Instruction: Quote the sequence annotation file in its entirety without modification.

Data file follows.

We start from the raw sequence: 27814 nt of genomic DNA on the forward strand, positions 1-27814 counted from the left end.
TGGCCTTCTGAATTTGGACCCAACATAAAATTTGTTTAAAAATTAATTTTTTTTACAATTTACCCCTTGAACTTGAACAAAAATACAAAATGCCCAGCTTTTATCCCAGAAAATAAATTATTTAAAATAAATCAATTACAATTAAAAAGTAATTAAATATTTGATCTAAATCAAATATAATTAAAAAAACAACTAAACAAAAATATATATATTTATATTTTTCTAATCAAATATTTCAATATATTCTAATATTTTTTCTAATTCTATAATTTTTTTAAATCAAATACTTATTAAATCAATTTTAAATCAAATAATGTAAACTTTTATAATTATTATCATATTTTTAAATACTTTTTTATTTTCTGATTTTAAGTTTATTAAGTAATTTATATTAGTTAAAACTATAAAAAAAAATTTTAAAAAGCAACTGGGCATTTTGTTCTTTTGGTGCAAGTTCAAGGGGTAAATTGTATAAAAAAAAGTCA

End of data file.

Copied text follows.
We start from the raw sequence: 27814 nt of genomic DNA on the forward strand, positions 1-27814 counted from the left end.
TGGCCTTCTGAATTTGGACCCAACATAAAATTTGTTTAAAAATTAATTTTTTTTACAATTTACCCCTTGAACTTGAACAAAAATACAAAATGCCCAGCTTTTATCCCAGAAAATAAATTATTTAAAATAAATCAATTACAATTAAAAAGTAATTAAATATTTGATCTAAATCAAATATAATTAAAAAAACAACTAAACAAAAATATATATATTTATATTTTTCTAATCAAATATTTCAATATATTCTAATATTTTTTCTAATTCTATAATTTTTTTAAATCAAATACTTATTAAATCAATTTTAAATCAAATAATGTAAACTTTTATAATTATTATCATATTTTTAAATACTTTTTTATTTTCTGATTTTAAGTTTATTAAGTAATTTATATTAGTTAAAACTATAAAAAAAAATTTTAAAAAGCAACTGGGCATTTTGTTCTTTTGGTGCAAGTTCAAGGGGTAAATTGTATAAAAAAAAGTCA